‘Staples are harder to come by. Along with olives left unharvested, cheese and eggs have risen in price as farmers are currently unable to reach their land.

‘In these difficult times, it is hard to find protein so most of our cooking is without meat.  

‘We don’t make an evening meal anymore, making do with just two meals a day. The kids will sometimes have snacks such as cucumber and tomatoes with cheese.  

‘One night they found a packet of noodles at a nearby shop, which they insisted we buy. Normally we’d worry such items are unhealthy refuse, but compared to the possibility of being blown to pieces by a bomb, it didn’t seem so bad.

‘Limited as our diet is, my family is lucky to have this food. Many families who are seeking shelter only receive a loaf of bread and a can of tuna, which must last two people all day. They walk 2-3 kilometres to collect 20 litres of water and wait for two hours for the chance to buy bread.  

‘What they need – what all families in Palestine need – is an immediate ceasefire and an end to this nightmare of suffering.

The bombs were one thing, but knowing my children could starve or contract illnesses was another fear.  And that fear was confirmed when Mahmoud contracted viral hepatitis.

When we went to the doctor, he said my son needed vitamins, health supplements, and sweets, then prescribed medication that I couldn’t afford. So instead of buying the necessary drugs, I had to isolate my son from the rest of his siblings for a month.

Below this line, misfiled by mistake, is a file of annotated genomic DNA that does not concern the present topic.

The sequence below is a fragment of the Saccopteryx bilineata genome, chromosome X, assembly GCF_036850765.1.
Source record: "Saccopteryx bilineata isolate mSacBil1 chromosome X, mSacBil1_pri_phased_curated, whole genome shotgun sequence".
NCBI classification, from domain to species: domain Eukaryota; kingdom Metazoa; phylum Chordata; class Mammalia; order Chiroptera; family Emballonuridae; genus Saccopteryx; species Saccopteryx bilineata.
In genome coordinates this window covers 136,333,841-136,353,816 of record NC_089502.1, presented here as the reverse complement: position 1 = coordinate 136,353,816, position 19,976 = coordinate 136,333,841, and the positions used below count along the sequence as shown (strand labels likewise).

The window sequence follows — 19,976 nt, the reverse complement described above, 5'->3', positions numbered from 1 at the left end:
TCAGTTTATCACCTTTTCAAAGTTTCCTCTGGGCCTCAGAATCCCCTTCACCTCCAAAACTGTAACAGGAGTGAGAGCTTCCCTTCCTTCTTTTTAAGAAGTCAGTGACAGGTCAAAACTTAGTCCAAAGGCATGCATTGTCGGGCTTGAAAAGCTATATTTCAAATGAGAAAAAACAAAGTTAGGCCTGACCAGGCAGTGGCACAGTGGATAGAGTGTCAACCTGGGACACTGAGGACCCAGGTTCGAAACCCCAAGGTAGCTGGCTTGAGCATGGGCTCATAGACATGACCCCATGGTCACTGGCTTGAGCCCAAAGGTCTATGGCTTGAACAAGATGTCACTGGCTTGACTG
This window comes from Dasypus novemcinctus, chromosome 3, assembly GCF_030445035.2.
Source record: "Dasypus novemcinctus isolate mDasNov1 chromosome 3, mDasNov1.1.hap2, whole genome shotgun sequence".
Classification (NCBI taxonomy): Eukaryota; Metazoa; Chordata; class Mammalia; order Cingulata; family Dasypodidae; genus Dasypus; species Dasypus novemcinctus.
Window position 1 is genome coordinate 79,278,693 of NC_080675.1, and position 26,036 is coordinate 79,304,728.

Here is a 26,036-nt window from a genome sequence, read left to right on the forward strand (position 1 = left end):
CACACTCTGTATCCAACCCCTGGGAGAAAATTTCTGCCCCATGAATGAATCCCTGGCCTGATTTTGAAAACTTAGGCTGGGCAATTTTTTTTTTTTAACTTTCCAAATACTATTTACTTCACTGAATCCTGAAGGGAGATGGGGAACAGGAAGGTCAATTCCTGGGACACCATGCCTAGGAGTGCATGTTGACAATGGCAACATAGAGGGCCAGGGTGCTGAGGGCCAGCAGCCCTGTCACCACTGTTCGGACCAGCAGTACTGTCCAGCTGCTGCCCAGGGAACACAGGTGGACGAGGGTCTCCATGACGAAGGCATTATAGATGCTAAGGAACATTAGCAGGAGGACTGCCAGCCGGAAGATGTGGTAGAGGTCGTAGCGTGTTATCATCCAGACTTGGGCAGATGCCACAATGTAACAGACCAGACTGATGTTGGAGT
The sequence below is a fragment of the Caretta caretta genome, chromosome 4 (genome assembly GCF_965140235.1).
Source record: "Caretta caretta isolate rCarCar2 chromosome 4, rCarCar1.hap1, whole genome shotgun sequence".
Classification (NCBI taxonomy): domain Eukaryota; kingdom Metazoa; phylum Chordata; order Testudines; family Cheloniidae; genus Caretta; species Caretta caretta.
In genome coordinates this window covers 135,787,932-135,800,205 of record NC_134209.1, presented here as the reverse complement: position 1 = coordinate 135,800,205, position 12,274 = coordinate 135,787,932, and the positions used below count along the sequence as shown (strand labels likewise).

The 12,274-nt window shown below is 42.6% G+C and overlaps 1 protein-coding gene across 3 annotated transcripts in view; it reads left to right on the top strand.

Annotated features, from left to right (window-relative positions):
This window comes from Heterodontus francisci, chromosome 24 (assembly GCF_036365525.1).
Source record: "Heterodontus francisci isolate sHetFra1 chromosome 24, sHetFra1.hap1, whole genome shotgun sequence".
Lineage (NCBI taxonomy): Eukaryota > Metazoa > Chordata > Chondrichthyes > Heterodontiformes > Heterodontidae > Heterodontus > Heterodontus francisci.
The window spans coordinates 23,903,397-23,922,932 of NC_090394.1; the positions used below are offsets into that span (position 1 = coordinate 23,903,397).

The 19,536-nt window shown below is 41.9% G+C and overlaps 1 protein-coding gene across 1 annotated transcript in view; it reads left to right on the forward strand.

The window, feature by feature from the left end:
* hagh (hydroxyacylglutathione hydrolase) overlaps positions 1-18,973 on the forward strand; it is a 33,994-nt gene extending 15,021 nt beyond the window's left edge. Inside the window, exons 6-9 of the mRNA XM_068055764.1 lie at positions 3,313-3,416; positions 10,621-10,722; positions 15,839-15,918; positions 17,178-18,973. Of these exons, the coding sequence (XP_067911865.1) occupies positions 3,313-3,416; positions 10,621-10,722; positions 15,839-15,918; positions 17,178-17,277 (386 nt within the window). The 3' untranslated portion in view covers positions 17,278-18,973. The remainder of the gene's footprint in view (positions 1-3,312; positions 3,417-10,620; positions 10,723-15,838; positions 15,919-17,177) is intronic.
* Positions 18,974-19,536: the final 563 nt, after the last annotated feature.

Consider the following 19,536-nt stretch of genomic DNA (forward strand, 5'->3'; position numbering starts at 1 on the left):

Conditions in the shelter where we still live are awful – I’m terrified I’ll lose my children. 

Thankfully, in March, the previously mentioned sponsorship payment came through and things didn’t feel so dire for a little while.

Our whole family has been praying fervently to Allah to reward the sponsor who made sure that – in the most dire of circumstances – we had some help

The next sponsorship payment is due in June – Inshallah.

Becoming a sponsor is easy. On the Islamic Relief website, there’s even a section where you can specifically sponsor an orphan in Gaza for just £59 per month.

If you have the means to do so, your support could mean the world to families like mine.

Mariam – who has been deprived of our entire childhood and her right to live a safe life – wants her gratitude to reach that sponsor. She prays for them to have a long and prosperous life, safe from harm and evil. 

I do the same for her. For all of us in Gaza.

You can sponsor an orphan in Gaza via Islamic Relief’s website here.

Do you have a story you’d like to share? Get in touch by emailing jess.austin@metro.co.uk